One hundred and fifty years ago, Darlington's Woodland Road was just a country lane with a stream running down the middle of it.

There was Holy Trinity Church, built in 1836 high above the carriageway; opposite, down a shady, tree-lined lane, was West Lodge, built in the late 18th Century.

Beyond the church, where the track forked, was another mansion, called Woodlands, which had been built about 1829. Further up, on the right-hand side, was Pierremont, the most impressive of all mansions, which had been built in the early 1830s.

But that, apart from Barlow's farmhouse, was that until you reached Cockerton Bridge. Just paddocks and fields behind thorn hedges. And there was water. Lots of it.

A stream ran down the road from Woodlands to Greenbank.

Further up, at Traffic Valley, where Jimmy Barlow had his farmhouse, it was much worse. Another stream wiggled its way from Boyes Hill (the rise at the Carmel Road end of Milbank Road) across Jimmy's farmland and over Woodland Road, towards Pierremont. On rainy days, Traffic Valley was a swamp.

"So bad was it that, at times, cattle would get bogged down by the roadside and, to make matters worse, town manure used to be dumped here and left for the farmers to cart away at their leisure," remembered CP Nicholson in his book Those Boys O'Bondgate.

But, in the late 1850s and early1860s, the rural era of Woodland Road came to a close. A line of mini-mansions sprung up on the right-hand side opposite the church, from Fairfield House (now George Dent school) up to Rose Lea (now called Hollyhurst).

Pierremont mansion grew bigger as its owner, Henry Pease, grew richer, and new villas appeared in Carmel Road. The borough of Bondgate was joining up with the township of Cockerton.

On April 6, 1858, Jimmy Barlow died. His will stipulated that his farmland estate should be maintained for his wife, Ann, and his six children - John, Mary, Elizabeth, James, Isabella and Margaret - until Ann died. Then, he said, the fields should be auctioned off and the proceeds split equally between the six siblings.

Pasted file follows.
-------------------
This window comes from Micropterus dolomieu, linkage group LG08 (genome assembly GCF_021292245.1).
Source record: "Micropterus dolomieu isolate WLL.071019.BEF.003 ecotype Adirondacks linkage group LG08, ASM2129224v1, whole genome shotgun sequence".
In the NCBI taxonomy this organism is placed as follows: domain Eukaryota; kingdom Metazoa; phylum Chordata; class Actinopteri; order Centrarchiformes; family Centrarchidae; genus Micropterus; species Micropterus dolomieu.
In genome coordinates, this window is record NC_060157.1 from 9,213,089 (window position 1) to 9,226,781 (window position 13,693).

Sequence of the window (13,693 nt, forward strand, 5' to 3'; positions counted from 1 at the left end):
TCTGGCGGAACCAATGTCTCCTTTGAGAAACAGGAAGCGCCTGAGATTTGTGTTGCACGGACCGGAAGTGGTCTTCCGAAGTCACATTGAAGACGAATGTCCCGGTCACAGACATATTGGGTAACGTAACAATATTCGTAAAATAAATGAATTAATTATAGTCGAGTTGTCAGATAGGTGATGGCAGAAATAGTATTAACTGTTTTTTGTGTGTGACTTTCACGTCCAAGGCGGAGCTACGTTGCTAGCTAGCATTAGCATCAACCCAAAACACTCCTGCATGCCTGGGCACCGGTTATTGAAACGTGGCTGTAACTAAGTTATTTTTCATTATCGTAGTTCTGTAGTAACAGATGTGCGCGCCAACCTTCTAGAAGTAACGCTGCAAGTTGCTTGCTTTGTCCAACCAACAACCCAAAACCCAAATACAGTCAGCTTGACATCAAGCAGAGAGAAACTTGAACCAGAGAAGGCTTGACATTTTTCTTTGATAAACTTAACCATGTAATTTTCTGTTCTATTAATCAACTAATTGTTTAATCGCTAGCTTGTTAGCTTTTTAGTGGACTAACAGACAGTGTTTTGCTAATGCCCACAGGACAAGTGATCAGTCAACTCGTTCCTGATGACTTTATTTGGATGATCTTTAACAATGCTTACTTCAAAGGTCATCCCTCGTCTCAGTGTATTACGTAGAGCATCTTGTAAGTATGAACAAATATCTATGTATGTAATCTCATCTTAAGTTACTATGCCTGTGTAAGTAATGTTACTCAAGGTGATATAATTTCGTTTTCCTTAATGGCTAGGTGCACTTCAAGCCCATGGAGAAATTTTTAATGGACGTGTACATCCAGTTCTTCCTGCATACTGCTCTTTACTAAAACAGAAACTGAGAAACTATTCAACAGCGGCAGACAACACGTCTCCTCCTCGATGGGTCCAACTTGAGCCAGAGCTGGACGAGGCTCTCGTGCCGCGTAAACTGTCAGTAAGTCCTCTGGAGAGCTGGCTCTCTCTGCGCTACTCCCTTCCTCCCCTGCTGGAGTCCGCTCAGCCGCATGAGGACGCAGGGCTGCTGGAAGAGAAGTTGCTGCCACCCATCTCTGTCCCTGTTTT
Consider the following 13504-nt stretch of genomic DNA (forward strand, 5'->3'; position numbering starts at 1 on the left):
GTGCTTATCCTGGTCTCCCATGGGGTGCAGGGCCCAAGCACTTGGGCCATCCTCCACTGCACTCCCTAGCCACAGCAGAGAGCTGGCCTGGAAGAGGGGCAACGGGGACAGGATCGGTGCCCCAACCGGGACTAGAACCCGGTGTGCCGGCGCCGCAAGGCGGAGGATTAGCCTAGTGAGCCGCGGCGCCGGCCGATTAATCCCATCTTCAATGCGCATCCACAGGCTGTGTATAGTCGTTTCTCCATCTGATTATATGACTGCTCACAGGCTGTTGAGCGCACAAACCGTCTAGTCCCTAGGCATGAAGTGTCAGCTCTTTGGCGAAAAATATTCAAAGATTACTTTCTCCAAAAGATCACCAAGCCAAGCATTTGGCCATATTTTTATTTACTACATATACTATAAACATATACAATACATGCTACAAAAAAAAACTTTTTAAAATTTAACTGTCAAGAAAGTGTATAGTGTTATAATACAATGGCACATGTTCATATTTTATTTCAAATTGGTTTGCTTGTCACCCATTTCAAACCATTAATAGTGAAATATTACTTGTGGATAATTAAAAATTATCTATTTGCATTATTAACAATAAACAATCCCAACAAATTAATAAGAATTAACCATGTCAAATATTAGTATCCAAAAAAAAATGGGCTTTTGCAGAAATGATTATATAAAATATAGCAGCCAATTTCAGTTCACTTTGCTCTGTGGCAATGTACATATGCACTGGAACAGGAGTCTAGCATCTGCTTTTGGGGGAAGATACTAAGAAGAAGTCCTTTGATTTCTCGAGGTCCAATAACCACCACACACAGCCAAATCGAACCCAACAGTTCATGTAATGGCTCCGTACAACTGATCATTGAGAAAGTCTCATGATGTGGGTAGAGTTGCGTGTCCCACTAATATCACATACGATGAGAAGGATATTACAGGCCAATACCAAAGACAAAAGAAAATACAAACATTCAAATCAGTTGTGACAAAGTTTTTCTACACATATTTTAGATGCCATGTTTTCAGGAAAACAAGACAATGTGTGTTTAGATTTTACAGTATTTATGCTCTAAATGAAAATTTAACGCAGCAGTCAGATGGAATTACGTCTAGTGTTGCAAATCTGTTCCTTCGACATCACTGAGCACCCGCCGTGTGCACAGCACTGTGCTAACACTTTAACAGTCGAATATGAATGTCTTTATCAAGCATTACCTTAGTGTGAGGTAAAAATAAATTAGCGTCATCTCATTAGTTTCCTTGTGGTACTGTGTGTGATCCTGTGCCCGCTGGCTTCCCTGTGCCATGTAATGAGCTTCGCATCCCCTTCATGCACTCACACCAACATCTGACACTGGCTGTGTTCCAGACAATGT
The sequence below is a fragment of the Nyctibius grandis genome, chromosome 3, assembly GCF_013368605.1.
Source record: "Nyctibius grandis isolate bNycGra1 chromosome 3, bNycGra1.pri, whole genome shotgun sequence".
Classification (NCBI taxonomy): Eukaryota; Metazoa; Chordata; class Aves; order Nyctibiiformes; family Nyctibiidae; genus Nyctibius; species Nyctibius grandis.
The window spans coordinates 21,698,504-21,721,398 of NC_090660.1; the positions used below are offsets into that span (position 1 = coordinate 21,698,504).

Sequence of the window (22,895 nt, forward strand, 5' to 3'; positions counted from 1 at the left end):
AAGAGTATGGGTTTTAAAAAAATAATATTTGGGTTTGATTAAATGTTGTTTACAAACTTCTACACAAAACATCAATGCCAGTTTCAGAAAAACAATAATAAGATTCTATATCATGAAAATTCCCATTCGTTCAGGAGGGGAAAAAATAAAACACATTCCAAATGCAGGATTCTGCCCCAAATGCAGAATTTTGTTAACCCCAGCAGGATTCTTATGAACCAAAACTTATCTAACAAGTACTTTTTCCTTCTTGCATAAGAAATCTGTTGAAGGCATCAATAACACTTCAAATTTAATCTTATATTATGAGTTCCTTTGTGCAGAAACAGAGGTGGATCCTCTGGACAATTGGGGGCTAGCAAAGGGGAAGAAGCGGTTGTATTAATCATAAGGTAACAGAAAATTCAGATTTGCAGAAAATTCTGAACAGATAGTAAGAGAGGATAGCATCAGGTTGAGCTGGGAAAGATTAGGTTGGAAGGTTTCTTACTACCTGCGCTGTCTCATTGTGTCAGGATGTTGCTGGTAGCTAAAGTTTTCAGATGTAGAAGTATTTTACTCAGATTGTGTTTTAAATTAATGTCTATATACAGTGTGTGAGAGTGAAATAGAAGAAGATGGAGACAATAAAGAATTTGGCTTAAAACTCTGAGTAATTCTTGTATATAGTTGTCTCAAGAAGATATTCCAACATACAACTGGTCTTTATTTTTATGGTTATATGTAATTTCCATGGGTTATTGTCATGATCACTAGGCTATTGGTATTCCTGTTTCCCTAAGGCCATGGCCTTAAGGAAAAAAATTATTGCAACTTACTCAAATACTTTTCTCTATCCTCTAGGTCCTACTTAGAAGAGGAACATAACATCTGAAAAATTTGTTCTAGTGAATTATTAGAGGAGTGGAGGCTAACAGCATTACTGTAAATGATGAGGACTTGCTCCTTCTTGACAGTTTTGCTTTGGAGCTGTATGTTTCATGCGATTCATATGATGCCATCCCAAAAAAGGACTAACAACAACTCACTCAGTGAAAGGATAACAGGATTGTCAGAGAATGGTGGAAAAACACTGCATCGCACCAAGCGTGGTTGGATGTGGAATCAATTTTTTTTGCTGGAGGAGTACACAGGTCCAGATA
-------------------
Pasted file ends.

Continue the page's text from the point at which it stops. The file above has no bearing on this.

But something went wrong. We can only speculate at what, but in early 1862 a case came before the Vice-Chancellor, Sir John Stuart, in the High Court of Chancery, in London.

He was asked to decide the fate of the farm in the parish of Darlington which was now "in the occupation of Thomas Tutin", the husband of Jimmy Barlow's eldest daughter Mary.

How Thomas came to be occupying the farm we shall probably never know. Had Mary and her husband moved in to care for her widowed, aged mother when no one else in the family would? We know, for instance, that although Margaret, the youngest daughter, had an infant child by her husband, Thomas Crofton Ridley, she was living in Belmont, in the US, under the name of Margaret Fairbanks - clearly in no position to look after an ailing mother.

Or had avaricious Tutin seen the potential of the estate and seized the lands in a ruthless bid to make money? It may never become clear, but we know that on Friday, June 13, 1862, Sir John Stuart ordered that the farm should be divided into 43 lots and sold by auction, as the late Jimmy Barlow had said in his will.

And we know that on June 4, 1863, "with the approbation of the Judge to whose Court the said matter is attached", the 43 lots came under the hammer of Thomas Watson at the Sun Inn, on the corner of Prospect Place and Northgate, Darlington, at precisely four o'clock in the afternoon.

The sale catalogue says: "This estate consists of 18 acres or thereabouts of valuable freehold land, situate within one mile of the flourishing town of Darlington, and adjoining the High Road leading from that town to the town of Staindrop, and is admirably suited for building purposes, especially for villa and private residences, which are much required in the neighbourhood, and in every respect is well worthy the attention of capitalists."

The villas were even planned out for the capitalists along a new road that would be called Pierremont Crescent, and which arced gracefully from Woodland Road to a public footpath that would later become known as Milbank Road.

But something again went wrong. Only Lots 16 and 24 were sold.

Lot 16 was on the corner of the proposed Pierremont Crescent and the putative Milbank Road, and Lot 24 adjoined the Woodlands estate of Sir Joseph Whitwell Pease who seems to have bought it to protect himself from being overlooked by the new houses.

Again, there can only be conjecture about what put the capitalists off. But there is a line in the sale catalogue that says each lot is "now in the occupation of the said Thomas Tutin".

Were Thomas and Mary still clinging illegally to what they believed was their inheritance? The estate of the deceased James Barlow was again presented to the market at 4pm precisely at the Sun Inn on July 26, 1864 - the following year. There were now 45 lots, although acreage of the estate was down to eight.